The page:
Shining Lights live up to the names

SIMON Cowell is that judge with high-waisted trousers on TV's X Factor talent show who makes the audience boo a lot because he tells cute little clone singers that they're actually 10-a-penny.

SIMON Cowell is that judge with high-waisted trousers on TV's X Factor talent show who makes the audience boo a lot because he tells cute little clone singers that they're actually 10-a-penny.

I've gathered that much about him from other sources, because the programme is always on at a time when I'm busy elsewhere.

His name came up in conversation with Katie Maidment and Jo Chandler, from the Aylsham-based Shining Lights young performers' group.

They've noticed a reluctance among some parents, and others in authority over young people, to tell it like it is when it comes to a child's abilities.


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But they believe children can take constructive criticism - and benefit from it, too.

Boys and girls have to get through an audition to join Shining Lights, and it includes proving that they've got that elusive X factor.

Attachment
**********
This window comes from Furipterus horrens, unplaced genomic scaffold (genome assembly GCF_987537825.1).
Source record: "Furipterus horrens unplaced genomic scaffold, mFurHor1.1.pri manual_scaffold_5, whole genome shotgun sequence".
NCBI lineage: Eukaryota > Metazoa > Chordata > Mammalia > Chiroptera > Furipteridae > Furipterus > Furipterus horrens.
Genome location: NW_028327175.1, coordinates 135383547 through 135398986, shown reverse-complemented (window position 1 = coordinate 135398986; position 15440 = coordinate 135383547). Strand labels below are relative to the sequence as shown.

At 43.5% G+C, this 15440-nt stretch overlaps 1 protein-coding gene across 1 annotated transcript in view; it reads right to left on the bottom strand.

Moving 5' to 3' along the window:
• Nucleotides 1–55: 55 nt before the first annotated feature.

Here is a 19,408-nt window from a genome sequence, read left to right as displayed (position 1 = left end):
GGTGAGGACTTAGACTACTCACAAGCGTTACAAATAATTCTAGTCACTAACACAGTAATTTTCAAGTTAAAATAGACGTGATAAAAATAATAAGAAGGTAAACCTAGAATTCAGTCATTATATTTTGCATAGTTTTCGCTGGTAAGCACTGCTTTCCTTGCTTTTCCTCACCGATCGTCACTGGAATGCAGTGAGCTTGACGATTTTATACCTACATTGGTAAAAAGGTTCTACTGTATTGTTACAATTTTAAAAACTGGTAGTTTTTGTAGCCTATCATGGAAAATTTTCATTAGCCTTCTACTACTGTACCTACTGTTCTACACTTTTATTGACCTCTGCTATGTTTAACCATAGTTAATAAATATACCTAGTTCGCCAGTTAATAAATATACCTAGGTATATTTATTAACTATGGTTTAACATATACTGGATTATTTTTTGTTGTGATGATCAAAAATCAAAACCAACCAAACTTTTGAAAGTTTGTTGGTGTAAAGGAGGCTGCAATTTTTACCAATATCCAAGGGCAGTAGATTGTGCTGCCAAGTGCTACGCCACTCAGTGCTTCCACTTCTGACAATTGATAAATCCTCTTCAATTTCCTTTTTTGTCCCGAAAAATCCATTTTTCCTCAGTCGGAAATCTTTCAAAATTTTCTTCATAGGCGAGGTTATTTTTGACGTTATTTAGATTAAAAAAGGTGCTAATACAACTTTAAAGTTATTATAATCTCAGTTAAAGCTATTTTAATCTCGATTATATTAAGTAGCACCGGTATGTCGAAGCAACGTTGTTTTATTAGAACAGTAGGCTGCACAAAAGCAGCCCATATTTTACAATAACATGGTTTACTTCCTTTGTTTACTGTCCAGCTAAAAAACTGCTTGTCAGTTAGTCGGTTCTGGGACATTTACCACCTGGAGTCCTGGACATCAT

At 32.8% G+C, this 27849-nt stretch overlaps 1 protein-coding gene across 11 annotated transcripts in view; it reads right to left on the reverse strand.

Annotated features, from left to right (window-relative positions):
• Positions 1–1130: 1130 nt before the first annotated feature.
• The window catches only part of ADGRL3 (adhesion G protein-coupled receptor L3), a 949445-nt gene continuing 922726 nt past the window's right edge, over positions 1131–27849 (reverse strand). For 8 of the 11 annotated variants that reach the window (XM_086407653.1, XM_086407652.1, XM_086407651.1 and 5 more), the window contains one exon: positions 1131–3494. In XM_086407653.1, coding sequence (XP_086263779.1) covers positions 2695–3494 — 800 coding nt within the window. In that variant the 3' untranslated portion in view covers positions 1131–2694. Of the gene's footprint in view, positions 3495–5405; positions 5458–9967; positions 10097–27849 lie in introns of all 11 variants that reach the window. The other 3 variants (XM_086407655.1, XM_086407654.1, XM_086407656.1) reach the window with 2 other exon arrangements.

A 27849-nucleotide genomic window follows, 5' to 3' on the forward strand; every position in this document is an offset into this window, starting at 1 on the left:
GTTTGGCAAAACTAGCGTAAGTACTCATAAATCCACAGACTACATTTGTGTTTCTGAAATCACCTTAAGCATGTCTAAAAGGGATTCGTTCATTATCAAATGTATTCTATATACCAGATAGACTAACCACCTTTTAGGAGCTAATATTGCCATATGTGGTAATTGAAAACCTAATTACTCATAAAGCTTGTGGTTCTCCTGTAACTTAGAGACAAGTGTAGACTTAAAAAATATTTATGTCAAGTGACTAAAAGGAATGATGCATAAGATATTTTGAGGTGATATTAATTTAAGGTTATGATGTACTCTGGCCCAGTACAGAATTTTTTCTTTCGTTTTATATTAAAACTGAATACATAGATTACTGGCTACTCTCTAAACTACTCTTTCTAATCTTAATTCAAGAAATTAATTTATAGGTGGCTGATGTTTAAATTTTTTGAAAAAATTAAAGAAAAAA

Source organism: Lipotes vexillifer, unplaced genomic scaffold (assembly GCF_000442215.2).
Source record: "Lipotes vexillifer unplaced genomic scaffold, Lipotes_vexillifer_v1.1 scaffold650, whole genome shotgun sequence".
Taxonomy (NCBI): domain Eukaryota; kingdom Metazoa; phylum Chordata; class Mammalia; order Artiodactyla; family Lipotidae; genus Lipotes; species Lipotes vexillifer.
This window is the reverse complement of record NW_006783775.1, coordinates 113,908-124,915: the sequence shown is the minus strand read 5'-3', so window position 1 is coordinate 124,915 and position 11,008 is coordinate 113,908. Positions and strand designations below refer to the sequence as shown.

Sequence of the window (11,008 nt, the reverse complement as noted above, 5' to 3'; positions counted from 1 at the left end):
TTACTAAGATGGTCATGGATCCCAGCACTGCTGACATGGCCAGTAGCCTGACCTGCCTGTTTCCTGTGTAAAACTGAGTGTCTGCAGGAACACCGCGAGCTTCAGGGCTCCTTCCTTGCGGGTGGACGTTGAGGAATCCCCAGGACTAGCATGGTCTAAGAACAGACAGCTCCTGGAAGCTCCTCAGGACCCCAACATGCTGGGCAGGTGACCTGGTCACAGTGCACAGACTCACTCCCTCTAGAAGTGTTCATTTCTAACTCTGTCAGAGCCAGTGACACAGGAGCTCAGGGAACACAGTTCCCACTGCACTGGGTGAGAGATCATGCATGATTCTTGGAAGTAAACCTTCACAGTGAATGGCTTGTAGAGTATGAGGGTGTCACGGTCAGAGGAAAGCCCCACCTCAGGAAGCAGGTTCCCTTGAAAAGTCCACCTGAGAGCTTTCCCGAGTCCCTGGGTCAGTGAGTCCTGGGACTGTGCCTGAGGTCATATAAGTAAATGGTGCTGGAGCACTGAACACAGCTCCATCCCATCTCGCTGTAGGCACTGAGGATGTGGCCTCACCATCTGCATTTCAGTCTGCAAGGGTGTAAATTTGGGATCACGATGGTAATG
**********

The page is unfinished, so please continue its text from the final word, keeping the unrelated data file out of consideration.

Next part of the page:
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And, even when they're in, Katie will tell them when their performance isn't good enough - sometimes three or four times during a rehearsal.

But, when they do well, she claps with delight and it's smiles all round. Jo reckons that's what makes Shining Lights kids reach the performance heights they achieve.

Contestants on The X Factor may simper and blush, and the audience may clap enthusiastically when the other judges come out with their encouraging blandishments.

But Jo says it's Cowell's words they want to hear because they know he's being completely honest, and so they value his opinion more than that of the other judges.

I've seen a couple of Shining Lights performances and can verify that the technique works. The children are obviously having a ball and put on a first-rate show.

But I note that the group wisely only takes children up to age 11.

I've yet to find my 15-year-old

rising to the challenge when I tell him he isn't trying and could do better.

There's a poster around that always makes me smile in pained recognition.

It reads: “Teenagers. Are you tired of being harassed by your stupid parents? Act now. Move out, get a job, and pay your own bills - while you still know everything.”

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